The hardest thing is, we don't know if (COVID-19) is coming back in the fall. That splash pad might be on the back burner for a while. We do have some projects underway — we'll be finishing up on Fourth Street and Jefferson Street is in budget. But some of the streets we have listed in 2020 budget for overlays, we might cut some of those.

The biggest thing is, as council, we have to agree how we're going to cut back.

I think if we all want recycling, we all have to pitch in, both merchants and citizens. Recycling might come back. I don't think we'll ever get $24 a ton again — our current cost is $140 a ton. Those things cost money, and we only have so much.

Bobby Washington

Washington is the pastor of Fulton Church Of God In Christ in Fulton. Born and raised in Topeka, Kansas, he graduated from Topeka High School and later received a physical education degree from Ottawa University. Upon moving to Fulton, he was employed to teach at the Missouri School for the Deaf, where he remained for 32 years. He's received many awards for his efforts in education and community service. He leads by example, encouraging the members of Fulton COGIC and others to grow and develop into disciples for the Lord. Washington is married to Ella (Cole) Washington. After 39 years, this union has been blessed with two sons, two daughters and eight grandchildren.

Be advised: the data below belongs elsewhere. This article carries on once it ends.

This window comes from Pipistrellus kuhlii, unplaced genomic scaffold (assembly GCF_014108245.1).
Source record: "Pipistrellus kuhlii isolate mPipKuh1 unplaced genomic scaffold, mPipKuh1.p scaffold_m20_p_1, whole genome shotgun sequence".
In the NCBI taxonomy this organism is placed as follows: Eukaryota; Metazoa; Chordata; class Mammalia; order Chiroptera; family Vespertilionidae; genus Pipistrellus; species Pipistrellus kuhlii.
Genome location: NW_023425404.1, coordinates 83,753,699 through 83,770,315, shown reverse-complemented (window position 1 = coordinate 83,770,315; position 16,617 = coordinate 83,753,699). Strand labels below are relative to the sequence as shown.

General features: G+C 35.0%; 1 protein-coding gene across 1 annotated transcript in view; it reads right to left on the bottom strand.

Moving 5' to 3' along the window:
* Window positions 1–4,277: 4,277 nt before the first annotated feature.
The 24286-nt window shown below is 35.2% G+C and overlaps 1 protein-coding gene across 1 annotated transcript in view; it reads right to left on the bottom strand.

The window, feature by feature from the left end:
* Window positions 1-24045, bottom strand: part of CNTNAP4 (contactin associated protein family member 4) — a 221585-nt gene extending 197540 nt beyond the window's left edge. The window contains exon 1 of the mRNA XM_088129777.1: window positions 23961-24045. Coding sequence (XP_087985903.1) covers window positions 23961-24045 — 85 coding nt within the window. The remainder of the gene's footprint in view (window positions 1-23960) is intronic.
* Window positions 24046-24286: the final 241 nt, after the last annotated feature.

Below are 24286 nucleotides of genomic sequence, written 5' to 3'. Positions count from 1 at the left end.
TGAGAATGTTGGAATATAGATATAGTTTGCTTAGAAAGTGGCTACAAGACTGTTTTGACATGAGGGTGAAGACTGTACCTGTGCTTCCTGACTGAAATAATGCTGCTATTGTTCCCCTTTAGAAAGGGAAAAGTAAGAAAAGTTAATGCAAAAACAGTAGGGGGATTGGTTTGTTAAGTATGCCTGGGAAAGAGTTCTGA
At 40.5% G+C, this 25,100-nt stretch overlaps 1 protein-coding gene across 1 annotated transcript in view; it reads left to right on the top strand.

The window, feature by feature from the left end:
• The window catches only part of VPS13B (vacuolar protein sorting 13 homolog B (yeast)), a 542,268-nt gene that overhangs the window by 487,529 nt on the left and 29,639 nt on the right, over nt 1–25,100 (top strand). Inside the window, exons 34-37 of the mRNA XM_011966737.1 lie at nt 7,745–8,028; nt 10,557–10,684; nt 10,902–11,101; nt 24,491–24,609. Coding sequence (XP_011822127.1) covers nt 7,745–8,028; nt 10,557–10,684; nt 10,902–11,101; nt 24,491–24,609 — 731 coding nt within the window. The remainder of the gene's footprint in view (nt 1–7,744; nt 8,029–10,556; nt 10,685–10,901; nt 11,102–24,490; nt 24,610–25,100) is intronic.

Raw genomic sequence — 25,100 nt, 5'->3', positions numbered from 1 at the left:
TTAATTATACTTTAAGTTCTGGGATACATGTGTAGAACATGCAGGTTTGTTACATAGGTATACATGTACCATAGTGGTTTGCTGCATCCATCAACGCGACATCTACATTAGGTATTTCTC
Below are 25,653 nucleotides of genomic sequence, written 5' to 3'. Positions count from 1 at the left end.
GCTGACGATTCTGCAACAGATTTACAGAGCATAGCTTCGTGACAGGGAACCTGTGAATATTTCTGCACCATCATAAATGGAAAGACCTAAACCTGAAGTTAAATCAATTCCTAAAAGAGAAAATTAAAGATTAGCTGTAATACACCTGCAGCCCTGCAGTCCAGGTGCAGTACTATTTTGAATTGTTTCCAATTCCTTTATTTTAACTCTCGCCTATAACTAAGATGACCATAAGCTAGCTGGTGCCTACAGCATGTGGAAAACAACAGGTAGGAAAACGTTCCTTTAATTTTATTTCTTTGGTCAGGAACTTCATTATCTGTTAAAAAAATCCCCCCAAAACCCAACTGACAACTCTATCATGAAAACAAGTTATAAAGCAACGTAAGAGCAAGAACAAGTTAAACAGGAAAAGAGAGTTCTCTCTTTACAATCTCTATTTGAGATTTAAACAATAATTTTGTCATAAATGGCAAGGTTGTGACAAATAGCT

What are your qualifications for this position?

I am over the age of 21. I have been a resident in Callaway County for 40 years. I have met the criteria for signatures to become a nominee and I am in good standing in the community. I'm active in the community: I served as a housing commissioner for 27 years and a commissioner on the prison board for one.

What makes you a better choice than the other candidate?

My opponent is highly respected, and he is one choice. I am another choice with a different vision for the City of Fulton.

What do you see as the biggest challenge facing your ward, and how will you respond to it?

I see housing as a major issue of concern. Too many homes of condemned status or in need of repair occupy areas in the 4th Ward. I would work with the city to find the owners of these homes and work with them to have the home(s), repaired or demolished.

What do yo see as the biggest challenge facing Fulton, and what are your plans to address it?

I think we need to do all we can to keep a hospital in Fulton. We have two colleges, the State Hospital and the population of Fulton. All warrant having a hospital in full operation. The key is getting the funding for this service. I am not sure how the funding would come. Perhaps a tax that is set to expire could be put on the ballot for continuance for this need.

Currently, the city of Fulton is committed to several high-dollar projects (notably, the municipal recreation center), with more potentially on the horizon (such as a second splash pad). How do you feel about Fulton's current spending patterns and priorities? If you would change them in some way, describe the changes you would make.

I feel that the commitment to the recreation center should be completed as planned. In light of the pandemic, the other projects on the horizon should be looked at to see when they could be appropriately phased in. Also, I would like to see higher salaries for our first responders, local law enforcement and city employees be made a priority.